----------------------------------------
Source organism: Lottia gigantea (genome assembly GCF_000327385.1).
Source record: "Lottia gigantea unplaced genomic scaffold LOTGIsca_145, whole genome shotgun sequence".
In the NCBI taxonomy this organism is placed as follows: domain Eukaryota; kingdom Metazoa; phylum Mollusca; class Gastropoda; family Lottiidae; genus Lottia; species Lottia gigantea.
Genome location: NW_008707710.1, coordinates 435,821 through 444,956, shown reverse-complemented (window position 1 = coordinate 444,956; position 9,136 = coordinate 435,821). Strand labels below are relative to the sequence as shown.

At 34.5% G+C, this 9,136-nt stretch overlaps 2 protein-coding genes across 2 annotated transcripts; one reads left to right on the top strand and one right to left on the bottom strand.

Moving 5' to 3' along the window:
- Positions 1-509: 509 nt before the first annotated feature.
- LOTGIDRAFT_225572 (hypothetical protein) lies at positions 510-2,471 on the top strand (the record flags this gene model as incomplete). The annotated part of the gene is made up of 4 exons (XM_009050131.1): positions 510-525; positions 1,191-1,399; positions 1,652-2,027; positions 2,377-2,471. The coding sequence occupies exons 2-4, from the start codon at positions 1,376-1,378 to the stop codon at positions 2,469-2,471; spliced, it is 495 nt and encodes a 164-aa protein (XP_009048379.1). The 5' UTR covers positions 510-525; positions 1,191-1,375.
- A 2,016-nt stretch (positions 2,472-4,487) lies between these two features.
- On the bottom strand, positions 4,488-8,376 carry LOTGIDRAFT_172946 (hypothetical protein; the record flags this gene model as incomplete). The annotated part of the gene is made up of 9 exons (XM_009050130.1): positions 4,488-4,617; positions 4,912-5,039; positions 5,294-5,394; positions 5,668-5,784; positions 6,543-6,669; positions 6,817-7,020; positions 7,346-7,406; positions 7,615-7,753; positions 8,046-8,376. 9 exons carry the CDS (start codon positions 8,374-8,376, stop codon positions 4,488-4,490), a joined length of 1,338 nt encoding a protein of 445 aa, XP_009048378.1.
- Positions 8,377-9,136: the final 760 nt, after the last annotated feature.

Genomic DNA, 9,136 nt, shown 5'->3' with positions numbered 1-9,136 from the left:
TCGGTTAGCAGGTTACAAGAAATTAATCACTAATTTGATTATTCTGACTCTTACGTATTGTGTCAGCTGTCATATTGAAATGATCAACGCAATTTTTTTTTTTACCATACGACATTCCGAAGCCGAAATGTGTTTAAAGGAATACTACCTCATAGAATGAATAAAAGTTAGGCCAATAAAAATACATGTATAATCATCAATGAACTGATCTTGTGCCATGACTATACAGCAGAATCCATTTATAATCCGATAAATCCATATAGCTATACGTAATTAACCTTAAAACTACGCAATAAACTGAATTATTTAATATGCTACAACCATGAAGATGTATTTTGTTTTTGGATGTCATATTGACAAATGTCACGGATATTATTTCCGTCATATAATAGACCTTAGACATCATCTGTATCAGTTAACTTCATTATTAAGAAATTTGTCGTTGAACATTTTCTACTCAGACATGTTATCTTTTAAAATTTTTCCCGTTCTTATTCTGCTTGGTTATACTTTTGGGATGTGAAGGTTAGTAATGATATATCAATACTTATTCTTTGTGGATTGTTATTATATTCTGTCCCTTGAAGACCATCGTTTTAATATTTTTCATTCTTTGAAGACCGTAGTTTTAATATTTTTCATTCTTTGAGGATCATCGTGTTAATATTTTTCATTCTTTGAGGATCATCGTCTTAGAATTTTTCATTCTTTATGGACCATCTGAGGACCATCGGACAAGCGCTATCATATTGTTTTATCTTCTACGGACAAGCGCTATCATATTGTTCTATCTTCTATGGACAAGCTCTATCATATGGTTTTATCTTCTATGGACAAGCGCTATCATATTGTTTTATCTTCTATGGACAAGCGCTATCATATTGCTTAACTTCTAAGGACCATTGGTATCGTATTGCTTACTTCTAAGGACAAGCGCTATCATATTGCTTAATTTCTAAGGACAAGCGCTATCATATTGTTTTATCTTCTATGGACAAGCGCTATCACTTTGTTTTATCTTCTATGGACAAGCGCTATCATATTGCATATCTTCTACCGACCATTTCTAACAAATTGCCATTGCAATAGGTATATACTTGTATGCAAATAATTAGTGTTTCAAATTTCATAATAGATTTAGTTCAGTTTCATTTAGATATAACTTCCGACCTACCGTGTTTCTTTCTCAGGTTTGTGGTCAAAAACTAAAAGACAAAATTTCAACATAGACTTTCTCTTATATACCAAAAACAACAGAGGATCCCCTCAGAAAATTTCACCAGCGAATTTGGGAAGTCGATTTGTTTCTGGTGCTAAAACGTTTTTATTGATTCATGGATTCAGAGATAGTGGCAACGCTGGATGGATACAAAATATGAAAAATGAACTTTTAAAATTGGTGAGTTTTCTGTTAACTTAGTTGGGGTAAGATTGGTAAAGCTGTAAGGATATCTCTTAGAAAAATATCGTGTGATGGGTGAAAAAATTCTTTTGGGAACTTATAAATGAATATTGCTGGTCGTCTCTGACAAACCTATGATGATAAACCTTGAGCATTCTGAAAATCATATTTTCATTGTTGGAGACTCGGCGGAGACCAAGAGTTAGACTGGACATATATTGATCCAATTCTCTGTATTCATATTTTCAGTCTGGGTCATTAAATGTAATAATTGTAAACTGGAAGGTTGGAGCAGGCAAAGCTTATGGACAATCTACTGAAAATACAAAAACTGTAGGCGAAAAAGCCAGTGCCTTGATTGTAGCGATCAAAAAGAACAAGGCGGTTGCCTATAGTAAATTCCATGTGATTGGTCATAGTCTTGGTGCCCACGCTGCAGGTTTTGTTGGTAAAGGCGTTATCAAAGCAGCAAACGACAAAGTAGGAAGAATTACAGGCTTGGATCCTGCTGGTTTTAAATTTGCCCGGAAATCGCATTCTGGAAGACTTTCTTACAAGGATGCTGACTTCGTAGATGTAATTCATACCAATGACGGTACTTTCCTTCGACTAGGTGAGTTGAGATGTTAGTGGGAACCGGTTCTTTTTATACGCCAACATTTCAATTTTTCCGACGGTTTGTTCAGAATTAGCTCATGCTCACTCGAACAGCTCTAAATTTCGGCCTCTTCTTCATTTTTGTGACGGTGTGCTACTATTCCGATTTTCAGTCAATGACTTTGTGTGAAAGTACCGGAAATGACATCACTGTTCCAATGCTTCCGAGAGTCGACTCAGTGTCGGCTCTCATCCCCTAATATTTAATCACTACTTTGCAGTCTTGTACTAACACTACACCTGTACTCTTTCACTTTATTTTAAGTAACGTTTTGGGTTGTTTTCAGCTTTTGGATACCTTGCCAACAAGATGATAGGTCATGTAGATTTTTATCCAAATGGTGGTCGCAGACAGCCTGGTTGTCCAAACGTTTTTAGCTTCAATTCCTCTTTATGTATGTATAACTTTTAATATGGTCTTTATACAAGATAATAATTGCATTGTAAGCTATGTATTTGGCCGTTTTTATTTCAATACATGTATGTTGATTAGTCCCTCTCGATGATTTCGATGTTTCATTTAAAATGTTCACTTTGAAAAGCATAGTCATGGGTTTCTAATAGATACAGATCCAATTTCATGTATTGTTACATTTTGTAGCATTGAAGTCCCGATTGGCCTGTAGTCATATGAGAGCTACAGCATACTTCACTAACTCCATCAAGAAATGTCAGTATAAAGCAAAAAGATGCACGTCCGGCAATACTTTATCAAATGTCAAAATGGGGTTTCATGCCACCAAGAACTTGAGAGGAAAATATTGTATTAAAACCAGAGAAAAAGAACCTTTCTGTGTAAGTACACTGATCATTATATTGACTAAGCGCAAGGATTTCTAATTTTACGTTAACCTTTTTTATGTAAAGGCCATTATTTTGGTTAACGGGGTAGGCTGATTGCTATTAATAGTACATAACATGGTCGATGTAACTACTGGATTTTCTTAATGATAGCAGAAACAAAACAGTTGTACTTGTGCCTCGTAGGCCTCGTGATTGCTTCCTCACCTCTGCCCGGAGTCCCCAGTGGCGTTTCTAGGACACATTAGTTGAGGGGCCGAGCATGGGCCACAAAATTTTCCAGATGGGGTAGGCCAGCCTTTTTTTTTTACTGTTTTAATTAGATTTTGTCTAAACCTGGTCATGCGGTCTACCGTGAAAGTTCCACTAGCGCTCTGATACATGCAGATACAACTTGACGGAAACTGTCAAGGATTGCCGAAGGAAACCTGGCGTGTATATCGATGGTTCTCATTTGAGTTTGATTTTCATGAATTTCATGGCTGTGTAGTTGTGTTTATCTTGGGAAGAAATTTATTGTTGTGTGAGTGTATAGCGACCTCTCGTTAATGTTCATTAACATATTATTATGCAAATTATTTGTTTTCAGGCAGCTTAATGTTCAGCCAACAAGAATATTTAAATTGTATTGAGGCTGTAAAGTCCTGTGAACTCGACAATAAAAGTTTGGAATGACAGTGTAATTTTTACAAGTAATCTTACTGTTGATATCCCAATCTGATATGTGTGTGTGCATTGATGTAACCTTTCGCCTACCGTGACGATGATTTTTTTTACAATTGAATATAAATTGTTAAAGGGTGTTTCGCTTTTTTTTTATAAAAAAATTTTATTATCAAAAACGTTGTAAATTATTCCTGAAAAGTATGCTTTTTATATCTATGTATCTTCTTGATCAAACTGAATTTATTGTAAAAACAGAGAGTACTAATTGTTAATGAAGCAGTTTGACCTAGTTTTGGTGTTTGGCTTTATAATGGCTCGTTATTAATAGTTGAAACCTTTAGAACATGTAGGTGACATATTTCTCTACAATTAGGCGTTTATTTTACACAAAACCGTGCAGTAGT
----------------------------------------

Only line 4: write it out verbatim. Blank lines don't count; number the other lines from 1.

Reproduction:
Genome location: NW_008707710.1, coordinates 435,821 through 444,956, shown reverse-complemented (window position 1 = coordinate 444,956; position 9,136 = coordinate 435,821). Strand labels below are relative to the sequence as shown.